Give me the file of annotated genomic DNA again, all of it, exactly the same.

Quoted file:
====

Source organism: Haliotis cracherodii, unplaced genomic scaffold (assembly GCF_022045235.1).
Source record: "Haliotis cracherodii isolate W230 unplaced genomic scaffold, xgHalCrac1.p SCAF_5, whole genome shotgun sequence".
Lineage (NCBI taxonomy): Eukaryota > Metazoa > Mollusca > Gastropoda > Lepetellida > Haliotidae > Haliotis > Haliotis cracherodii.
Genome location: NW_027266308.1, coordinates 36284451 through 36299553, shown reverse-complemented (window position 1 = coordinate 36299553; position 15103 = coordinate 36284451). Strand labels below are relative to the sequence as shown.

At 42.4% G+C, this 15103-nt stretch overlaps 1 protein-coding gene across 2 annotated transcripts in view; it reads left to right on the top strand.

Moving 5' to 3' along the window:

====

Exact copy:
Source organism: Haliotis cracherodii, unplaced genomic scaffold (assembly GCF_022045235.1).
Source record: "Haliotis cracherodii isolate W230 unplaced genomic scaffold, xgHalCrac1.p SCAF_5, whole genome shotgun sequence".
Lineage (NCBI taxonomy): Eukaryota > Metazoa > Mollusca > Gastropoda > Lepetellida > Haliotidae > Haliotis > Haliotis cracherodii.
Genome location: NW_027266308.1, coordinates 36284451 through 36299553, shown reverse-complemented (window position 1 = coordinate 36299553; position 15103 = coordinate 36284451). Strand labels below are relative to the sequence as shown.

At 42.4% G+C, this 15103-nt stretch overlaps 1 protein-coding gene across 2 annotated transcripts in view; it reads left to right on the top strand.

Moving 5' to 3' along the window: